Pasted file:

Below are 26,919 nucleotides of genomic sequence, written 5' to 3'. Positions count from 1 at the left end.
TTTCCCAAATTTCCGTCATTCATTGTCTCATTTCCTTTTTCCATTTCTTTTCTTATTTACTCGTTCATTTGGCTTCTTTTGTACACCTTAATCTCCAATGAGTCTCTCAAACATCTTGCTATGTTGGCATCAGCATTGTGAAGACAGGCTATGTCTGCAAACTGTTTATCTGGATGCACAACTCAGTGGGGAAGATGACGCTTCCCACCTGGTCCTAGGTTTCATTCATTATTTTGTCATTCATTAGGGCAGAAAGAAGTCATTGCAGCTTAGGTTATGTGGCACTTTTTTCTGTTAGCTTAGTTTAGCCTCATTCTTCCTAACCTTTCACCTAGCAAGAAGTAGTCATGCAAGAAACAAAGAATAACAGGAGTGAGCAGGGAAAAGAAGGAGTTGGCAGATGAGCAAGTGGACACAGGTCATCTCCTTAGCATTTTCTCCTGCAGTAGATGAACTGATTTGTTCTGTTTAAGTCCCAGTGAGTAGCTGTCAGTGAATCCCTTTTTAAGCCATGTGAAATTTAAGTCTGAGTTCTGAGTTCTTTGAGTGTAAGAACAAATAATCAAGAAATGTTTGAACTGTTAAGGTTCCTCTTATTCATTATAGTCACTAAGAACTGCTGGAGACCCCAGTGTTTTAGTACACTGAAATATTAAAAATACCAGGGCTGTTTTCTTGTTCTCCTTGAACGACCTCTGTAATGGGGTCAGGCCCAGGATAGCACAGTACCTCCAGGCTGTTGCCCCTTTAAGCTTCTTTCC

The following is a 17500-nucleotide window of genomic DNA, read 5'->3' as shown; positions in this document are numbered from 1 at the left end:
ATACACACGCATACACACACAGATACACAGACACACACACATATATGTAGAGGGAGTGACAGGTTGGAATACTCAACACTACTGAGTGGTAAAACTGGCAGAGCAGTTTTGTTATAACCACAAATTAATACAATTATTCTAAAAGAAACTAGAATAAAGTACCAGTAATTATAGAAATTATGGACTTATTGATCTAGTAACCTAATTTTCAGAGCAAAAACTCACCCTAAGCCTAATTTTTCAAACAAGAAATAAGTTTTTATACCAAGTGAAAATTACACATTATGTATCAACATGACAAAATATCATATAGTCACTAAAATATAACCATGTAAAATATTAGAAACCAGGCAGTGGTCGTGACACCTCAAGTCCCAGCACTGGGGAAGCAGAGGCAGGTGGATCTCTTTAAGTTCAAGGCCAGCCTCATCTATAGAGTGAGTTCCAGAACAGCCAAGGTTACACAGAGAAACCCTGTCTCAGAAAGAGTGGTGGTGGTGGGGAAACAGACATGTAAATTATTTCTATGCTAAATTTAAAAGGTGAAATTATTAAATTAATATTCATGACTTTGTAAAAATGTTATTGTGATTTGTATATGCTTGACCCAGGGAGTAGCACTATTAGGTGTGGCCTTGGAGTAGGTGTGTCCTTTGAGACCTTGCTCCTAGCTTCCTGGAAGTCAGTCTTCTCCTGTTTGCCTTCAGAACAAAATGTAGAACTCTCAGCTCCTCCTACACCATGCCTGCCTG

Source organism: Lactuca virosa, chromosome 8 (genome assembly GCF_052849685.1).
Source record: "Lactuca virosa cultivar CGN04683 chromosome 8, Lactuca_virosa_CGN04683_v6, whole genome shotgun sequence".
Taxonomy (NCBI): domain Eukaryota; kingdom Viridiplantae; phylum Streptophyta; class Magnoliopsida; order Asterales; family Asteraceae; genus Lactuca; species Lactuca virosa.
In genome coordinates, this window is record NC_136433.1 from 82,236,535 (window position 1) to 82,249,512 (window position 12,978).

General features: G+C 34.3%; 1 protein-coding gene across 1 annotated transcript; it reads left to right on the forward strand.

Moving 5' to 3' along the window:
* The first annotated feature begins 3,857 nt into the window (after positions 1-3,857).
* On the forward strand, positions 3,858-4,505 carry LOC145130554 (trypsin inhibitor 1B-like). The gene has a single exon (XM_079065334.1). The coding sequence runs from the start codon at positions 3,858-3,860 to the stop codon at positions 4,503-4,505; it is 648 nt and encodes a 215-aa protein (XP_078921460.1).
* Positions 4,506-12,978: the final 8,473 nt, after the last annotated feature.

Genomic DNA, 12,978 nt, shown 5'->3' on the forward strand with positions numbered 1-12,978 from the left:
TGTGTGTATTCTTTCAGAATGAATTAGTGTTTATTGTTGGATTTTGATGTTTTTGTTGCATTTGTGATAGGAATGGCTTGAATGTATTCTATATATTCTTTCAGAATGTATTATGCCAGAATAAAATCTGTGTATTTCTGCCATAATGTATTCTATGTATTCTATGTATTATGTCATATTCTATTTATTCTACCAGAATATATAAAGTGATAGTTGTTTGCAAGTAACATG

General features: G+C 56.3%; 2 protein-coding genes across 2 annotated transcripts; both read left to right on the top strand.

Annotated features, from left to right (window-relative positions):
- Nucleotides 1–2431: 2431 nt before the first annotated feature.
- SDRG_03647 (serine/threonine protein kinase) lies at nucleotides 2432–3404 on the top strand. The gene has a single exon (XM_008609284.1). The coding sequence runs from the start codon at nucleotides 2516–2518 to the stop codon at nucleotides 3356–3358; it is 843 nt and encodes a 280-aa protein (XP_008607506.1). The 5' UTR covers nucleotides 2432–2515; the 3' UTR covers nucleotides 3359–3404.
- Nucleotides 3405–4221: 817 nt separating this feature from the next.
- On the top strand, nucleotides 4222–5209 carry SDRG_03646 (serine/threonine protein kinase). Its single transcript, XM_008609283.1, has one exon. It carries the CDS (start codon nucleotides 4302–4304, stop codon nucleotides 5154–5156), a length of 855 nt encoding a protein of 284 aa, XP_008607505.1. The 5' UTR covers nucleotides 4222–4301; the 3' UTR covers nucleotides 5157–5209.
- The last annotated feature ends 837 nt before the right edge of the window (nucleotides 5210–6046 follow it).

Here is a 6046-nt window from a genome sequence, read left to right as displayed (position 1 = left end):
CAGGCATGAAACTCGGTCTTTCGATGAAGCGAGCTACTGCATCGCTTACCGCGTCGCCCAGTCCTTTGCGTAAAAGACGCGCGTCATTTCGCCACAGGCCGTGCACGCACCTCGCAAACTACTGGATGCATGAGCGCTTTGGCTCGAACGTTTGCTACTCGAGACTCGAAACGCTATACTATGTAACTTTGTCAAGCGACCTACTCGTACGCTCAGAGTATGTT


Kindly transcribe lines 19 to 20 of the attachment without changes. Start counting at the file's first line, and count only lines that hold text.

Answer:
- SDRG_03647 (serine/threonine protein kinase) lies at nucleotides 2432–3404 on the top strand. The gene has a single exon (XM_008609284.1). The coding sequence runs from the start codon at nucleotides 2516–2518 to the stop codon at nucleotides 3356–3358; it is 843 nt and encodes a 280-aa protein (XP_008607506.1). The 5' UTR covers nucleotides 2432–2515; the 3' UTR covers nucleotides 3359–3404.
- Nucleotides 3405–4221: 817 nt separating this feature from the next.